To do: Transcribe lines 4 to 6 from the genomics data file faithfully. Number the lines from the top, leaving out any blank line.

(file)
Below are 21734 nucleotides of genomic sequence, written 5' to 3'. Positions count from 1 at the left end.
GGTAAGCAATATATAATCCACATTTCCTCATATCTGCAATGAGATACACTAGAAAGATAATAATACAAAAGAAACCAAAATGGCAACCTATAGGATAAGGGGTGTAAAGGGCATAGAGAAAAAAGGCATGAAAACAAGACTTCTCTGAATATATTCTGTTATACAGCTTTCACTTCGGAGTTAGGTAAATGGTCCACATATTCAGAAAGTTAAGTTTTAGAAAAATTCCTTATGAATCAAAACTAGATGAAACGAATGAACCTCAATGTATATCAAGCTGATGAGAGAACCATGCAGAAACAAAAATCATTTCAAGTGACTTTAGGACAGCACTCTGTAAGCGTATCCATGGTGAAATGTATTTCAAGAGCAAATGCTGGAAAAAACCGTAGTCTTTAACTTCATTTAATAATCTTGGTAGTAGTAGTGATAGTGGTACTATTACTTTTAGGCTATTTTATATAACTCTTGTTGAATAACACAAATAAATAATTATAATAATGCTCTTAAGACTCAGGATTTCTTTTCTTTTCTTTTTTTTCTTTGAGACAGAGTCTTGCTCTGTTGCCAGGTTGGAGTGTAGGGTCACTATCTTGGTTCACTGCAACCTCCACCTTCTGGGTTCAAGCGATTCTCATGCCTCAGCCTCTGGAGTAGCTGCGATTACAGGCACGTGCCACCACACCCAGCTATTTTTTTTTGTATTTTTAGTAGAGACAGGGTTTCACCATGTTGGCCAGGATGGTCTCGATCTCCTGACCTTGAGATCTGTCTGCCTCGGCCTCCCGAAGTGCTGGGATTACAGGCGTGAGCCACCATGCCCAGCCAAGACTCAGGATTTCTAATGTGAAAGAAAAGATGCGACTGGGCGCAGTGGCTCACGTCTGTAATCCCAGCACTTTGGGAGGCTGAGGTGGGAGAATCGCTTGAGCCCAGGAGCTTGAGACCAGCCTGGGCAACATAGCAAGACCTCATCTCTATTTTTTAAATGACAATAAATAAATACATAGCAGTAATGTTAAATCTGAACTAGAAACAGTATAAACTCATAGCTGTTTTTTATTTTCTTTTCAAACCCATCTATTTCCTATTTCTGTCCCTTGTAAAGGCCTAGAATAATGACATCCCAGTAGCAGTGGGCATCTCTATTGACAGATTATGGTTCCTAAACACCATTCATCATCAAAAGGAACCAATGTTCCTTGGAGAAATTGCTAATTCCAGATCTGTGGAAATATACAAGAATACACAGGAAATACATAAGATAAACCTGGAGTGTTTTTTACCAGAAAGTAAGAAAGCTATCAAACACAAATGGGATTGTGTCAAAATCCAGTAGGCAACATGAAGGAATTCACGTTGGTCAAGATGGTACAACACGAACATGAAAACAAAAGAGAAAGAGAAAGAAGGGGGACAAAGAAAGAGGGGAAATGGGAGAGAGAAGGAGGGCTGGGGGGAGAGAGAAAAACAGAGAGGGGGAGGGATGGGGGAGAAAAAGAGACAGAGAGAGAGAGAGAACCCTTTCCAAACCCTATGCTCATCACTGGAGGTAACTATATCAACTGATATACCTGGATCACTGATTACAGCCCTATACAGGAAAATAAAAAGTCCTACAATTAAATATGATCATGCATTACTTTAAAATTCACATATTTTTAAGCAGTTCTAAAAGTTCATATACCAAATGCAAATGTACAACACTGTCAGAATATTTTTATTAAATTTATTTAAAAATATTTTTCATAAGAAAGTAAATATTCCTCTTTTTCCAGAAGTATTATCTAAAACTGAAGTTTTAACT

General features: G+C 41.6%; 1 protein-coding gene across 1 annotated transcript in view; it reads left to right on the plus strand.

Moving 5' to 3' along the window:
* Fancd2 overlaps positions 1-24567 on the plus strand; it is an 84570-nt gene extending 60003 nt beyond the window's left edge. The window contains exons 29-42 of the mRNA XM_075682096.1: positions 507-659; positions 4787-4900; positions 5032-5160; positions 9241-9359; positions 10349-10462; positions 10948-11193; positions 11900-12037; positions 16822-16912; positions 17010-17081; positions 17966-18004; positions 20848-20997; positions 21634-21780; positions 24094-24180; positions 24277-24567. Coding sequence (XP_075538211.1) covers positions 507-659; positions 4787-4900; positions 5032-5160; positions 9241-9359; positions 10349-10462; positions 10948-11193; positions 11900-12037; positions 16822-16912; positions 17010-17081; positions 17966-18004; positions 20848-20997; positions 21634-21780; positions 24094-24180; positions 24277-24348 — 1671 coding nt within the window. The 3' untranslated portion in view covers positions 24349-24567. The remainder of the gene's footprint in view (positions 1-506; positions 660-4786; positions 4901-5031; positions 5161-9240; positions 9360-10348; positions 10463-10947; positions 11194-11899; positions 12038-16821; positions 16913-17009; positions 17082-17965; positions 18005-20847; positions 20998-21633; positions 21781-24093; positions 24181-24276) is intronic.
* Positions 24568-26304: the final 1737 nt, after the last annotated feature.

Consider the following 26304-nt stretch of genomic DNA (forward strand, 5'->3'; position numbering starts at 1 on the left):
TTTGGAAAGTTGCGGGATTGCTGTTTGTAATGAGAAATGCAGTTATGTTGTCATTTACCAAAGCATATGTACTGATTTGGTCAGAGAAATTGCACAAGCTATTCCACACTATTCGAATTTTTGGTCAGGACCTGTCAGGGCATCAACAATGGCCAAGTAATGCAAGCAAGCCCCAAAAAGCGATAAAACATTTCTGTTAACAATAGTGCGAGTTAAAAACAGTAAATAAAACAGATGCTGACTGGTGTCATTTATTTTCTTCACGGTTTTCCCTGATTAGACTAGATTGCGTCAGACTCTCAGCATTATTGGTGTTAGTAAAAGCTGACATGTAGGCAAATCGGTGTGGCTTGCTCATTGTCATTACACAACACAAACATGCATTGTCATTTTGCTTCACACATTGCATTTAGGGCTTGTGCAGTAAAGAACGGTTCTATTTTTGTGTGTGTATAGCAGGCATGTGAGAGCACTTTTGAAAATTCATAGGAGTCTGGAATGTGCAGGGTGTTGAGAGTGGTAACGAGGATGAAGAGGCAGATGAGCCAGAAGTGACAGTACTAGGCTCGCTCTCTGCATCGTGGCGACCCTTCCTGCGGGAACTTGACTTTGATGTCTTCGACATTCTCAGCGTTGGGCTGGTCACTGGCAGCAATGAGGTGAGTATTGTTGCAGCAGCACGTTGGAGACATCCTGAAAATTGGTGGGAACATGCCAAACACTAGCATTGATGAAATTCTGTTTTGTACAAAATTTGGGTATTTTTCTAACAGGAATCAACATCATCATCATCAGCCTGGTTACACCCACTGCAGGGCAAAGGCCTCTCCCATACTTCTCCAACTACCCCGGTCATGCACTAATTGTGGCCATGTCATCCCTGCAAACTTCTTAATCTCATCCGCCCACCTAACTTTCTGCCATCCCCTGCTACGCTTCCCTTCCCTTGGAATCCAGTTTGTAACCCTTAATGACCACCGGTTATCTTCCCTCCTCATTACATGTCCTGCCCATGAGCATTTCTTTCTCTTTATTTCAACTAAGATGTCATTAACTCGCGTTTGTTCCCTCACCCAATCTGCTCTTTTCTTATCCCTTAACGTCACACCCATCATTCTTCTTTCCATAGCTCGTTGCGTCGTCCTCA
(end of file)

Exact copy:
Moving 5' to 3' along the window:
* Fancd2 overlaps positions 1-24567 on the plus strand; it is an 84570-nt gene extending 60003 nt beyond the window's left edge. The window contains exons 29-42 of the mRNA XM_075682096.1: positions 507-659; positions 4787-4900; positions 5032-5160; positions 9241-9359; positions 10349-10462; positions 10948-11193; positions 11900-12037; positions 16822-16912; positions 17010-17081; positions 17966-18004; positions 20848-20997; positions 21634-21780; positions 24094-24180; positions 24277-24567. Coding sequence (XP_075538211.1) covers positions 507-659; positions 4787-4900; positions 5032-5160; positions 9241-9359; positions 10349-10462; positions 10948-11193; positions 11900-12037; positions 16822-16912; positions 17010-17081; positions 17966-18004; positions 20848-20997; positions 21634-21780; positions 24094-24180; positions 24277-24348 — 1671 coding nt within the window. The 3' untranslated portion in view covers positions 24349-24567. The remainder of the gene's footprint in view (positions 1-506; positions 660-4786; positions 4901-5031; positions 5161-9240; positions 9360-10348; positions 10463-10947; positions 11194-11899; positions 12038-16821; positions 16913-17009; positions 17082-17965; positions 18005-20847; positions 20998-21633; positions 21781-24093; positions 24181-24276) is intronic.
* Positions 24568-26304: the final 1737 nt, after the last annotated feature.